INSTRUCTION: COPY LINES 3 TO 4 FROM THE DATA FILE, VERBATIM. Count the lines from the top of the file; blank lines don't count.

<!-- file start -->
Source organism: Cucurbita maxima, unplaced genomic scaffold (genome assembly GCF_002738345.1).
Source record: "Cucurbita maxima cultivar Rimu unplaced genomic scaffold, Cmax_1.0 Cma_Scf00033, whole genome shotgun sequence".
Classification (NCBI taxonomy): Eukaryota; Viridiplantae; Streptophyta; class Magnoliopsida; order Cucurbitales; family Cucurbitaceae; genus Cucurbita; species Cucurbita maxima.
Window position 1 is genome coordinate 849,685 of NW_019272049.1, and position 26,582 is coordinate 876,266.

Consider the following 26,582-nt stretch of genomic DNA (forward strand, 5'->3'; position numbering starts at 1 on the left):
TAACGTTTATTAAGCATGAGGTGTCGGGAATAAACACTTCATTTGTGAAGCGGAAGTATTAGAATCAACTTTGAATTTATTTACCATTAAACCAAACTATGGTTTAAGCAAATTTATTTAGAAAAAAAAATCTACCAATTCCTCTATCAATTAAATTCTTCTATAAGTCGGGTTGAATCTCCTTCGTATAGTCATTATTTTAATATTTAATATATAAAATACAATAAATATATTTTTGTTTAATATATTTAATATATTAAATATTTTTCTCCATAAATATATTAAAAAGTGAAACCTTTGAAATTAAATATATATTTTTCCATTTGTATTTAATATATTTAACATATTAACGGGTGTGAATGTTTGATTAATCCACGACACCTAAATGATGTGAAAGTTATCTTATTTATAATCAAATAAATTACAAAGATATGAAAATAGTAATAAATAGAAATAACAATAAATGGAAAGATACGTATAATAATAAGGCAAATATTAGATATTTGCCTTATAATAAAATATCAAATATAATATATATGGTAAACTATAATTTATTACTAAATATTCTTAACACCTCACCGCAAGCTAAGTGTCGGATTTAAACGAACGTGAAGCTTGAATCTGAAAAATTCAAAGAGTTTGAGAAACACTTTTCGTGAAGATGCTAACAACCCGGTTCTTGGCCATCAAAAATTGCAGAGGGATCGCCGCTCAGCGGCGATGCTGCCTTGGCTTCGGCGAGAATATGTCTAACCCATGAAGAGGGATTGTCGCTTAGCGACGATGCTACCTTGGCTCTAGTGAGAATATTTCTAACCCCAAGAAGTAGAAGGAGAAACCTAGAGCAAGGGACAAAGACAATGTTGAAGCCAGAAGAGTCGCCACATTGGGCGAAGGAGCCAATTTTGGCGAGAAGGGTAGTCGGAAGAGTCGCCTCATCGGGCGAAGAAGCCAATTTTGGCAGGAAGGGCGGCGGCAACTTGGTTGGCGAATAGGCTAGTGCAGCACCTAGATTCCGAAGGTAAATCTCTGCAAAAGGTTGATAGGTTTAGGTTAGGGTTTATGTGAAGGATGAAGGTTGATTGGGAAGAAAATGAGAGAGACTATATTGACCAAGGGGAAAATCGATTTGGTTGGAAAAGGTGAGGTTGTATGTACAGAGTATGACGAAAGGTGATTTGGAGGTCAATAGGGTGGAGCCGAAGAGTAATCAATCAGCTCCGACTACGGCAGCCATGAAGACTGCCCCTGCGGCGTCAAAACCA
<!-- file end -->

Classification (NCBI taxonomy): Eukaryota; Viridiplantae; Streptophyta; class Magnoliopsida; order Cucurbitales; family Cucurbitaceae; genus Cucurbita; species Cucurbita maxima.
Window position 1 is genome coordinate 849,685 of NW_019272049.1, and position 26,582 is coordinate 876,266.